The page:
Review: Aquaman/ Green Arrow: Deep Target #4
[Editor’s Note: This review may contain spoilers]
Writer: Brandon Thomas
Art: Ronan Cliquet
Colors: Ulises Arreola
Letters: Josh Reed
Reviewed by: Matthew B. Lloyd
After discovering they’re on the Moon, Oliver and Arthur have to find another means of escape. In the process, General Anderson (presumably- now the lizard guy) runs a “tabula rasa,” that gives a new challenge to our duo.
While the fun continues and remains one of the main draws of this series, Aquaman/ Green Arrow: Deep Target #4 goes a little bit deeper with these characters as a quiet moment gives them to share what they’ve been feeling as they’ve been experiencing each other’s powers/skill set. So far, it’s brought some humor as they are each unfamiliar with how to “be” the other. In this issue we see “Arthur” have to fly a rocket plane because he has “Oliver’s” skills- you remember the Arrowplane, of course? However, it’s “Arthur” describing how his powers connect him with the memory of his mother that really adds some emotional depth to the issue.
Back in issue #1 we were introduced to General Anderson who has become the lizard guy in subsequent issues- it’s the hair. When our heroes escape the Moon, he runs a program, “tabula rasa” that we can infer resets the history of the Earth- again. As “Arthur” and “Oliver” are not on Earth at the time they aren’t affected, but when they land back in Amnesty Bay- well, you wouldn’t recognize any of the, ahem, “people.” No spoilers, but it’s a fun homage to a famous science fiction book/ movie series, and it goes hand-in-hand with the Silver Age feel that permeates this series.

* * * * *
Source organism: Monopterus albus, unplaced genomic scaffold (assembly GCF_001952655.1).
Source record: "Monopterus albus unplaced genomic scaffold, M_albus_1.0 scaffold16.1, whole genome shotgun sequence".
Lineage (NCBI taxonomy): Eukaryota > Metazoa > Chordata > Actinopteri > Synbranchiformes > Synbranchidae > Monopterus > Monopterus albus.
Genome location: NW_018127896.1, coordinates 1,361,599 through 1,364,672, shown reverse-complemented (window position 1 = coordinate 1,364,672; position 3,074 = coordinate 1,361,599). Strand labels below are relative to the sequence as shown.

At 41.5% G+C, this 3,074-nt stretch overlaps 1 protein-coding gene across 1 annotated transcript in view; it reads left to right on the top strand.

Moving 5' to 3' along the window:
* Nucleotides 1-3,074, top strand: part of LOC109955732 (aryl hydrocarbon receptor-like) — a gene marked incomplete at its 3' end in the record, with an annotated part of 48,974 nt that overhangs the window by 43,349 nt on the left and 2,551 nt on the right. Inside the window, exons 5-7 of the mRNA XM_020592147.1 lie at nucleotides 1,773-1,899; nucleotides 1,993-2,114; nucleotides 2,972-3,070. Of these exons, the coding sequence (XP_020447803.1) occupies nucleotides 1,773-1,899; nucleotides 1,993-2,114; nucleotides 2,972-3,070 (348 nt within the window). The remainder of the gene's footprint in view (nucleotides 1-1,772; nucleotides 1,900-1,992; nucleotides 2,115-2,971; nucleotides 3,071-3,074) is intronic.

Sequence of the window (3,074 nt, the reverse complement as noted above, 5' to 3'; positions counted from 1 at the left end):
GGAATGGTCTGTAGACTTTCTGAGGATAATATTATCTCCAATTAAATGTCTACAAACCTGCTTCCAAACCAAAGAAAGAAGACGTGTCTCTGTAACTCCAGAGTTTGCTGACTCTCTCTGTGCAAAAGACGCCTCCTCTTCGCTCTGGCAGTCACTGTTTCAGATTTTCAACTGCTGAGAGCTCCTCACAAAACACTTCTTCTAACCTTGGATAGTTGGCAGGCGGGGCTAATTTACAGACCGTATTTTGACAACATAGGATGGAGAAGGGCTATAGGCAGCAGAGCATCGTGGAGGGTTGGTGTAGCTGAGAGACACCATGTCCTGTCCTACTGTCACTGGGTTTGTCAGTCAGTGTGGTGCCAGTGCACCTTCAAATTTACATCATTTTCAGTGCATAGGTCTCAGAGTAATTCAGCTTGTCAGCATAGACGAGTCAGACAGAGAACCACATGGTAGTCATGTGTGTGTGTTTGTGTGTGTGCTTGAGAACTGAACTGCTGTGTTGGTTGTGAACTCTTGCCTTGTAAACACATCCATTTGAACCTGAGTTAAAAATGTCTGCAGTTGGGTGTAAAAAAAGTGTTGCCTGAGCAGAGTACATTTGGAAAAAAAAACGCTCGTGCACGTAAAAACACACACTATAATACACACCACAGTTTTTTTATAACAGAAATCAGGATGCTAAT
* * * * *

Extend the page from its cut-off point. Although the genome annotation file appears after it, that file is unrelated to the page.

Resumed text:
It might be tough which cover to get if you buy this issue. The standard cover is by Marco Santucci and Arif Prianto and features the exciting, dynamic composition we’ve come to expect from him. The variant by Kael Ngu is a lovely poster-style image of Aquaman in his blue uniform first seen in the Neal Pozner/ Craig Hamilton mini-series from 1985.
This series is exactly what it’s trying to be and in those terms, there aren’t really any negatives- it’s not trying to be Watchmen. Technically, the opening escape seems to run on and feels like it goes a little bit long. One starts to crave a plot development or character moment. And, we get them, but perhaps just a little late. While it makes sense to have our heroes arrive to a surprise on Earth, how they deal with that change seems to be more exciting.
Overall, it would be a positive addition to the series to know a bit more about Anderson and Scorpio to understand why they’ve done what they’ve done. Mysteries are good, but something feels missing in the lack of obvious motivation.
Aquaman/ Green Arrow: Deep Target #4 maintains the fun of the previous issues of the series. It has some emotional depth to distinguish itself from the typical Silver Age stories it homages. Additionally, the continued references to other comics/books/movies elevate the fun factor. For a fun, escapist read with some nostalgia thrown in for seasoning, it gets the job done.